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"Perhaps our fascination with serial killers comes from seeing otherness in our own form."

An Interview With Author Jan Burke About Her Latest Irene Kelly Mystery, Disturbance

Jan Burke has written another thriller, one so good that it was messing about my schedule. I should explain that I think there’s a few different type of readers:

1)   There are those you always hear about who talk about reading a whole book in one night. I’ve always wondered about these folks – do they not have a job to go to the next day, or a spouse in bed?

2)   There are those like me who plan ahead on where they will stop at, say the end of a passage or, more often, the end of a chapter

3)   There are those who just stop wherever they’re at because something happens, be it a phone call or falling asleep.

Well, first let me warn the third group of people that Disturbance is not a book you’re going to fall asleep to – the excitement is too much – and if you do fall asleep you’re going to have nightmares. Better follow my lead and have the book you read be something non-fiction and non-scary – hmm, maybe I shouldn’t be reading that new Area 51 book before bed – it might give me alien nightmares, but I could do worse.

But I digress.

Burke is the type of author who ends each chapter with something so important it’s almost impossible to not read on… to the next chapter… then the next. So I’d say, okay, I’ll read until noon, right when this chapter ends… next thing I know it’s 1 pm and I say, “dang you, Jan Burke!” (That’s one of them backhanded compliment).

But seriously Disturbance continues to demonstrate what makes her good – some great plot twists, most of which I can’t go into without providing spoilers so let’s suffice to say that when you think you know what’s about to happen chances are good you are completely wrong.

How would you summarize what this new book is about?

The book is about reinventing oneself. 

Oh — you mean a plot summary!

Irene Kelly is worried about the future of the newspaper she works for when she hears news that gives her another set of anxieties — Nick Parrish, the serial killer she encountered in Bones, has recovered from the injuries that left him temporarily paralyzed.  Parrish is still imprisoned, but his followers, bloggers calling themselves The Moths, are threatening her with revenge on his behalf.  Some are obvious cranks, but when a woman’s frozen body, painted with moths, is left near Irene’s home, it’s clear to her that at least a few of The Moths are more deeply involved with Parrish.  The police doubt the connection — until Parrish escapes.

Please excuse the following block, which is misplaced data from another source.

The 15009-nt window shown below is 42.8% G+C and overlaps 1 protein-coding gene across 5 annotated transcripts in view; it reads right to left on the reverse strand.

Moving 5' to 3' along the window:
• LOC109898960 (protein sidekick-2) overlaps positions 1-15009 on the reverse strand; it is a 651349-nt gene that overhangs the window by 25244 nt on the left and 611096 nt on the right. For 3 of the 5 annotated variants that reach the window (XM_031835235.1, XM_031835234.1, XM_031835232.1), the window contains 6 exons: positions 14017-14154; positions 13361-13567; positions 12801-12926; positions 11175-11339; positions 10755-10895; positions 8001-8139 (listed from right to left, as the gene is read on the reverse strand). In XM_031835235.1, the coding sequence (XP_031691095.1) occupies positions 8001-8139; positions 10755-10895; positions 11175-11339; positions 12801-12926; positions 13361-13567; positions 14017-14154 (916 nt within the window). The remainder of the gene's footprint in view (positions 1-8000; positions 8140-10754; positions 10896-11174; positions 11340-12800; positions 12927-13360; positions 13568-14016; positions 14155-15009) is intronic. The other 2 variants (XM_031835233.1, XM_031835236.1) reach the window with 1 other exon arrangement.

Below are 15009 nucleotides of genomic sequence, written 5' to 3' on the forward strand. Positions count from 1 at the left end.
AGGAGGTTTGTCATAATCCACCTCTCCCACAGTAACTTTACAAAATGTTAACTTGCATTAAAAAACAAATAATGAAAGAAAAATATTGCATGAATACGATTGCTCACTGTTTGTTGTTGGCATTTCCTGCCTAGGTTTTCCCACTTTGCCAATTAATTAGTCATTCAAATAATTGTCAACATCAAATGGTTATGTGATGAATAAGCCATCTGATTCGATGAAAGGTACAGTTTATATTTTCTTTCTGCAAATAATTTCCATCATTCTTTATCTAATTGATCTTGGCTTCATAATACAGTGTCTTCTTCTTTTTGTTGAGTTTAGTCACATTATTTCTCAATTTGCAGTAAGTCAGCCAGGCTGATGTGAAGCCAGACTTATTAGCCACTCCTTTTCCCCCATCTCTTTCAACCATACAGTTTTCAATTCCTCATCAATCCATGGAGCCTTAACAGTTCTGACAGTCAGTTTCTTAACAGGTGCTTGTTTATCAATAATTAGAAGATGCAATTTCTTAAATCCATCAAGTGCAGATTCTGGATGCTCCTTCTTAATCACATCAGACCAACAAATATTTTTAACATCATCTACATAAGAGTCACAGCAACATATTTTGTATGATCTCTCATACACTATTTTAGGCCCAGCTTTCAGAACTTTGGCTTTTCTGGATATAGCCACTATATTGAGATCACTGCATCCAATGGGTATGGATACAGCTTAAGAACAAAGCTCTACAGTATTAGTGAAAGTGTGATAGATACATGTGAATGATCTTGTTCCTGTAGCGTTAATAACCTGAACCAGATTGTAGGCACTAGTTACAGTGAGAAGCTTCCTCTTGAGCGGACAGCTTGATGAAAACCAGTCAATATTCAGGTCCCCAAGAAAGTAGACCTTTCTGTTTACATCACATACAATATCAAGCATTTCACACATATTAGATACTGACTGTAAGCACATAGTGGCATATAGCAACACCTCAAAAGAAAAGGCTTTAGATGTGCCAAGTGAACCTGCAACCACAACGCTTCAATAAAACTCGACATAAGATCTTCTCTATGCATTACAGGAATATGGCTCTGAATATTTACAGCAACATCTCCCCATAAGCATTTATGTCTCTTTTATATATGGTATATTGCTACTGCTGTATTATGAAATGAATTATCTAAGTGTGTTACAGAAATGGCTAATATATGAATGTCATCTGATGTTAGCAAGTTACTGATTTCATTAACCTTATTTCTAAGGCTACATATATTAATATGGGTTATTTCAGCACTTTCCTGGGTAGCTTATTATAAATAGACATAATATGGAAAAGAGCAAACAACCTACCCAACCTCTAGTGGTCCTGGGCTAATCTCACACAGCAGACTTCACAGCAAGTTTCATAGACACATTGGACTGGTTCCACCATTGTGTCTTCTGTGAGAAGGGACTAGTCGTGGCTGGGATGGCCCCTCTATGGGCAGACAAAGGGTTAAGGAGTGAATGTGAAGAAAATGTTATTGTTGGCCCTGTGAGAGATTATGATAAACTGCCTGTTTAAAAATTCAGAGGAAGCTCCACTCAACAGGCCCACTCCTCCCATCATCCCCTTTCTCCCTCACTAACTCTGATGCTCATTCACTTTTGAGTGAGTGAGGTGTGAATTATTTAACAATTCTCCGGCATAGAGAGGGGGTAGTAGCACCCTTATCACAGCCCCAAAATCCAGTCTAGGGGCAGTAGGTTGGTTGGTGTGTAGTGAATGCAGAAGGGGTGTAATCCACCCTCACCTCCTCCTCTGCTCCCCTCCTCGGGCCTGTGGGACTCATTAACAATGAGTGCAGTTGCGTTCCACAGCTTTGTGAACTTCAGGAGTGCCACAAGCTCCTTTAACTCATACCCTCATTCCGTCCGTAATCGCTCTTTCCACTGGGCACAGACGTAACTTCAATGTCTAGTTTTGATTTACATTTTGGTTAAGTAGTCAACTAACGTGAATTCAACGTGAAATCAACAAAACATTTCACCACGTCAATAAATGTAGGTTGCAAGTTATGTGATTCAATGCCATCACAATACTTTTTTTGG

This book is a sequel to Bones (no relation to the television show, which it predates.) Is it important for readers to read that book first?

Nothing in the plot of Disturbance depends upon things learned by reading Bones, and I did my best to limit spoilers to Bones in this new book.  That said, if you’re someone who likes to read a series in order, you might want to read Bones first.  You can find the sequence of the other books on my website.  I think some readers will enjoy Disturbance more if they have read Bones, but you certainly won’t be lost if you start with Disturbance — the plot is independent of Bones.       

You have returned with this book to your Irene Kelly series. What are the advantages of writing a series as opposed to stand-alone books?

Writing a series book at this point, almost a dozen books in, means I’m spending time in the company of at least some characters I know well.  I trust them to take me through the story.  I like Irene, and have a good sense of who she is, and who Frank, Pete, Rachel, Ben, Ethan, Lydia, and others are.  That said, they still surprise me.  Frequently.

For me, the world of Las Piernas is well-established in my mind.  I know the newsroom of the Express.  Again, though, strangers enter the picture and I end up turning down a street I haven’t previously explored.

A stand-alone allows me to write a book with a protagonist who is different, with a different background and skills.  I can also cross into a world or town she doesn’t inhabit.  I like writing both kinds of books.

This book has a serial killer character. Why do you think the public is so fascinated with serial killers, in books, television, etc?

They are our Grendels.  Except Grendel was more human.